I have been waiting for this month's theme of surrealism to come around since the start of the year. For those of you who know me, thinking differently is what my work is and has been about for a long time. For this week's blog, I wanted to think about using the cyanotype technique to create photograms in the style of the early surrealist artist of the 1920s. Now, I know you can do these techniques digitally, but where’s the fun in that?
Before I dive into making the prints and coating paper let me talk a little about surrealism and what the movement meant to photographers.
The Surrealist movement came about just after the First World War and was brought together by French writer Andre Breton. Breton published the first Surrealist manifesto in 1924. Within the manifesto, Breton rejected the “normal” way of seeing the world and brought dreams and imagination to the forefront of Art. By embracing the dream state, art could free itself and discover the power of the subconscious.
This was a particularly interesting time for photographers. While a photograph typically depicts the real world as a scientific object, the dream state could be easily accessed and depicted by painters or writers as they can draw, paint or write whatever their mind presents. But the photograph presented more of a challenge and a new way of thinking.
I’d argue that Surrealist photography straddles two art forms. One is the constructed image, and our Ambassador Mike Martin has written a fantastic blog on this. The other is exploration into seeing objects and images in new ways. Breton used the phrase “There is a man cut in two by the window" meaning that Surrealism tried to simultaneously show “two distant realities”.
Man Ray was one of the pioneers in this new movement and is probably the Surrealist photographer we think of first, when looking at Surrealism. Mann developed photogram techniques by placing normally everyday objects onto photographic paper to create a new way of seeing the everyday. Mann Ray coined these works “Rayograms”. He also introduced a new technique to the world in the form of solarisation. This technique is credited to both Mann Ray and Lee Miller. The story goes that Lee Miller accidentally turned the darkroom light on while a print was developing. Thus exposing the print light a flash of light and reversing tones.
For my pictures, I was interested in Man Ray’s photograms and how he made the normal and the everyday look strange and other worldly. I wanted to do this in a way that everyone can do at home without having a darkroom or expensive enlarger. So, I have chosen cyanotypes for my experiments in the world of surrealism.
The first item you will need is the object you would like to photogram. I picked a selection of solid objects and looked through them, but you can also use digital negatives as a background.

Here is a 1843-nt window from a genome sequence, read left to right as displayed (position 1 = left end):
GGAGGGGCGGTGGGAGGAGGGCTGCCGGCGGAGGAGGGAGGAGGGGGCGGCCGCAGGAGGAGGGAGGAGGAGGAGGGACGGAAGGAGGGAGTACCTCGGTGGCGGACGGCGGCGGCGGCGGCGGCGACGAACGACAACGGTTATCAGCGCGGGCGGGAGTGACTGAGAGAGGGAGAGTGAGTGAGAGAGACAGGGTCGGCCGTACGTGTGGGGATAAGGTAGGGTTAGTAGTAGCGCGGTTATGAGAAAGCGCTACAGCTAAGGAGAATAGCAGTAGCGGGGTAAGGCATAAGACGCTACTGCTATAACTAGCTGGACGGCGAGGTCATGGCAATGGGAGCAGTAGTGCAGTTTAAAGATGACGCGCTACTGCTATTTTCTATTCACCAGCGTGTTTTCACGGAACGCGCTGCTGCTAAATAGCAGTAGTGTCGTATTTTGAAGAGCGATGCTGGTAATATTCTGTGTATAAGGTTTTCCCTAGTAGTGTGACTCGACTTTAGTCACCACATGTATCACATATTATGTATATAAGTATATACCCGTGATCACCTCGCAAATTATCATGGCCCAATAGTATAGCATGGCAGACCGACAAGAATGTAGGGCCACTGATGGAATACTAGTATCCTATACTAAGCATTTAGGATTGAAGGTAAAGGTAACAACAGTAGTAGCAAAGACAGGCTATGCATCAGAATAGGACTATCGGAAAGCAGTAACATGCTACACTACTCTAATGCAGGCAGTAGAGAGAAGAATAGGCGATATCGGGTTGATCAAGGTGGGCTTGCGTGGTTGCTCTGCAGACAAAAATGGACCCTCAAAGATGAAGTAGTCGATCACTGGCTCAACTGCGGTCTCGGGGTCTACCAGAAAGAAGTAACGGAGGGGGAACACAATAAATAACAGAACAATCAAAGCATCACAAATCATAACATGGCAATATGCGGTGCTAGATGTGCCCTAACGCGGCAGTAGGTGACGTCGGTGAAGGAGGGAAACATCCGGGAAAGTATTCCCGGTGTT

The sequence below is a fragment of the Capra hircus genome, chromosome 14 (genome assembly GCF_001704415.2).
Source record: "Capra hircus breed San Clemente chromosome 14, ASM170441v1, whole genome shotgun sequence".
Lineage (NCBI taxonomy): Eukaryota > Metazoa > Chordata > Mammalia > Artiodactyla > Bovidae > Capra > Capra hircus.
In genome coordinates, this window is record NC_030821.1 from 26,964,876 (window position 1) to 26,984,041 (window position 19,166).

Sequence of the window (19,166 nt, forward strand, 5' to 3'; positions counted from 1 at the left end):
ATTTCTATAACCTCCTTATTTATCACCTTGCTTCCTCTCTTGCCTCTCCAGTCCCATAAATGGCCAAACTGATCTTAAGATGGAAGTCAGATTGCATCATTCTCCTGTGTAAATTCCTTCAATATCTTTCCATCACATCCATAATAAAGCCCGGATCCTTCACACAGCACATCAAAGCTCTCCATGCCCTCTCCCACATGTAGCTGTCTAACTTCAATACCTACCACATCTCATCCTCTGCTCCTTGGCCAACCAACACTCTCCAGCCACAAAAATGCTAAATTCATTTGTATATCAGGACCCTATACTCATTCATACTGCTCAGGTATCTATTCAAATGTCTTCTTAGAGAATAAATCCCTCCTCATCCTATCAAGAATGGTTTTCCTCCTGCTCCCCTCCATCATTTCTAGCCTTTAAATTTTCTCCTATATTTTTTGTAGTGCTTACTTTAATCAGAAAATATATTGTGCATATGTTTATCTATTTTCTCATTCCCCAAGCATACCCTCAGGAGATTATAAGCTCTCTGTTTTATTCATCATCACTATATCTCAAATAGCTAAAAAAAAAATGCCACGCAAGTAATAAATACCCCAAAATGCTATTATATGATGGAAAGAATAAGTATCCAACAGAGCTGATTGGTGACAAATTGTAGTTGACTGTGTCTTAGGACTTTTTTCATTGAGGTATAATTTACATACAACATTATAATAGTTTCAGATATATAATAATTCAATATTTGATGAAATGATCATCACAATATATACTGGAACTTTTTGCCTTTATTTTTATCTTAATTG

Step two is to prepare the cyanotype papers. For this process, we highly recommend the Fotospeed cyanotype kits, which simplify the process. The kit includes digital contact film, acid free paper, cyanotype sensitizer, and a brush to apply it – everything you need to make your first cyanotype and photomontages.
How does the cyanotype process work?
In a darkened room, apply the sensitizer and leave to dry in the dark. While you’re waiting for the paper to dry, you can start to cut up the negatives. When cutting up the negatives, look for the whole object that you can use as anchors within the montage, and also look for parts of the object that you could use to add to the surreal nature of the scene. Again, try not to think too much about the scene – we want to develop an automatic and subconscious approach to the picture.
Once the sensitizer is dry, we are ready to start making our photogram or rayogram. The process is fairly simple. Take your objects and unexposed papers outside, making sure to put the unexposed paper inside a box or bag to protect it from the sun until you are ready to use it. Next, take out a sheet of paper and place it facing up on a table or flat surface, then place the object on top of the sheet. Now we will leave the photogram to expose.
To give an idea of exposure time, I’m normally looking at eight minutes in bright sun but this can vary, so do a couple of test firsts. Always remember that the prints will dry a little darker as well.
Once you have made the exposure you will need to wash the print in running water for about 10 minutes. After this, leave it to dry and there you will have your first cyanotype rayogram.
Man Ray’s photograms shine a new light on objects that we see everyday. Moving them into another dream-like world. I believe that the forms created have a Surrealist quality although strictly speaking they can be called Dadaism and “ready mades”. But I won’t get into that debate here.
Want to learn more about cyanotype, surrealism, or other types of photography? Sign up to our newsletter for the latest insights from the experts at Fotospeed!
You can also check out some of our other blogs for more tips and tricks.